Klára Laurencíková

Ashoka Fellow
Prague, Czech Republic
Fellow Since 2015


This profile was prepared when Klára Laurencíková was elected to the Ashoka Fellowship in 2015.
The New Idea
Klara is challenging public perceptions and segregation patterns in Czech society by building up a movement of inclusion advocates and role models representing all stakeholders in education. She is orchestrating a choir of voices including educators, parents, students, policymakers, activists and more, who embrace educational inclusion, the practice of all students regardless of background or disability learning together, as the entry point to a broader school transformation endeavor. Through Klara’s leadership, these diverse groups have come together to advocate for and implement reform efforts, serving as multipliers, implementing practical pro-inclusion methods and tools in schools, teacher training institutions and in policy circles. Through these means the movement assembles a system in which every child, regardless of their social, racial, economic background or health conditions, can find a supportive and friendly environment in their local school and develop their educational potential together with other children.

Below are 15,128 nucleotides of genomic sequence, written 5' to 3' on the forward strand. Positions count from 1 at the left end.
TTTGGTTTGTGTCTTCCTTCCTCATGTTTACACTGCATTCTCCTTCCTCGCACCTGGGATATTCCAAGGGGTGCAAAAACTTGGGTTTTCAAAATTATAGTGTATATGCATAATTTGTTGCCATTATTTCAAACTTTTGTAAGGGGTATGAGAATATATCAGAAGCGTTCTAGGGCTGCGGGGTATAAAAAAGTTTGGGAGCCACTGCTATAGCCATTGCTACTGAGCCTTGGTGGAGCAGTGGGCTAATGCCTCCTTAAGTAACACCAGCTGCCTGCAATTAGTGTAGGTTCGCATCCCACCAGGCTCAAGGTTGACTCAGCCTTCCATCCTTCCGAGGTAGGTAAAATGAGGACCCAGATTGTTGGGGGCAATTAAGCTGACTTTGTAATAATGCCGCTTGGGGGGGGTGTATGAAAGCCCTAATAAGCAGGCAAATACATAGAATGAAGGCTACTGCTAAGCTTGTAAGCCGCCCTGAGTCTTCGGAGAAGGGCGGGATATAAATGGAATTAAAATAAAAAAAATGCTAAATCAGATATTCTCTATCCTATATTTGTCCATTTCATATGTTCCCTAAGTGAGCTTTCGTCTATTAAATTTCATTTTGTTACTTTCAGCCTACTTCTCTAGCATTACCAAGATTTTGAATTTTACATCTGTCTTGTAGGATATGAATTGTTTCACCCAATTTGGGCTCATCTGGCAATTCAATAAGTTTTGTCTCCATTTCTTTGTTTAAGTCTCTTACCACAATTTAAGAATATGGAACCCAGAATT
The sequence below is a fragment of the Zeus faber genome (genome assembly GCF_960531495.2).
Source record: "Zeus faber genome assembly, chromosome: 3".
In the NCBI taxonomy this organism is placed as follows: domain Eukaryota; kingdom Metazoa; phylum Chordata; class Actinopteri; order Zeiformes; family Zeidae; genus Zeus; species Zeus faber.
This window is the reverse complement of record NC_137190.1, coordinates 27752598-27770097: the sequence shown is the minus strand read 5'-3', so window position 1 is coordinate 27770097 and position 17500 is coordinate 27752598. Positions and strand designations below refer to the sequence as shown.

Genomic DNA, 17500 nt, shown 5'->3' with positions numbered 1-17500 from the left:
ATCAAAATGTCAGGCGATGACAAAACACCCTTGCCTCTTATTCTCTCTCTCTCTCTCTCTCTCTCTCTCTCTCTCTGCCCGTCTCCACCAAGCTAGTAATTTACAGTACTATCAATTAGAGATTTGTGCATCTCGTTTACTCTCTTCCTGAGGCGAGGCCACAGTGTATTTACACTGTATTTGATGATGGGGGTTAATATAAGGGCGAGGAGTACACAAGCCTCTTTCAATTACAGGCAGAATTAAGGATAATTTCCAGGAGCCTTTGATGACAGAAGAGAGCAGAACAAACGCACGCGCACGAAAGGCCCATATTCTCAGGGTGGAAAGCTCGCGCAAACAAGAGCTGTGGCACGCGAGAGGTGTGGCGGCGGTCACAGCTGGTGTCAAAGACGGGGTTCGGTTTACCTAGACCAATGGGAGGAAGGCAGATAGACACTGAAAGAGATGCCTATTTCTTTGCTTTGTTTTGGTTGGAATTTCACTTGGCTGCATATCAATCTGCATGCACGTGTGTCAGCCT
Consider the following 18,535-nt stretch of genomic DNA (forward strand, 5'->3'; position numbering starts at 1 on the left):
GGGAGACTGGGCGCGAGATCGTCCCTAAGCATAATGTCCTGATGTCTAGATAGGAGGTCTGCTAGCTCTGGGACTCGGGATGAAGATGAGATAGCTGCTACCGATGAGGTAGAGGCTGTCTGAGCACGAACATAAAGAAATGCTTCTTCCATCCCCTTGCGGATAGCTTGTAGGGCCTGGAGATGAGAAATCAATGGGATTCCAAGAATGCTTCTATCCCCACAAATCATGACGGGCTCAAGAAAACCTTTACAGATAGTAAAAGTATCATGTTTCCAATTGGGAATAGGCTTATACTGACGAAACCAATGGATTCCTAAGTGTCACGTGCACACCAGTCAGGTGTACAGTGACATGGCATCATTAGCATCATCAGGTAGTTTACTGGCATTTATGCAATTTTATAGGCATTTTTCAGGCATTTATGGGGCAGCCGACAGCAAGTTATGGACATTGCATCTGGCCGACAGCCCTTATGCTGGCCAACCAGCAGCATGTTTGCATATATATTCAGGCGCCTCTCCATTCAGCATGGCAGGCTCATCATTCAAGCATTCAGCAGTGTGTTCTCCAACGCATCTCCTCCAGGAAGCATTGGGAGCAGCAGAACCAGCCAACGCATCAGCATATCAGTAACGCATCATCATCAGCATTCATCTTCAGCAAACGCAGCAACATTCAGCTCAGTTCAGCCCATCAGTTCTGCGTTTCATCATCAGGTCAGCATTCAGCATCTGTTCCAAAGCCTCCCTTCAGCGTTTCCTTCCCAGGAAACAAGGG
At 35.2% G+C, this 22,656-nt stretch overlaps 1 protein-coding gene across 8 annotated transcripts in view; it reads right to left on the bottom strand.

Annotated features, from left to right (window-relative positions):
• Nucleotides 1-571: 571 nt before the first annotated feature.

Although there are a few inclusion advocates and role-models already, but they are often unheard, disconnected and therefore of little influence on the system. In order to utilize these existing networks while innovating and maximizing impact, Klara acts as a synapse central for the change towards in inclusive education in the following ways: she works on strengthening each group of advocates and role-models from all stakeholder sides, equips them with evidence that she is carefully collecting in the data hub (the first of its kind in Central Europe), ensures that the experiences and voices of children are incorporated at various levels of the movement, and weaves omnidirectional communication platforms among stakeholders. Klára creates linkages and partnerships among different interest groups, parents and teachers, alumni and students, activists and government agencies, etc. The combination of evidence-based reform proposals, broad scale (and well-orchestrated) pro-inclusion voices and skillful networking and lobbying have already yielded some significant legislation changes and are now aimed at mainstreaming those changes in their application and public perception for achieving true systems change.
The Problem
The Strategy
The Person

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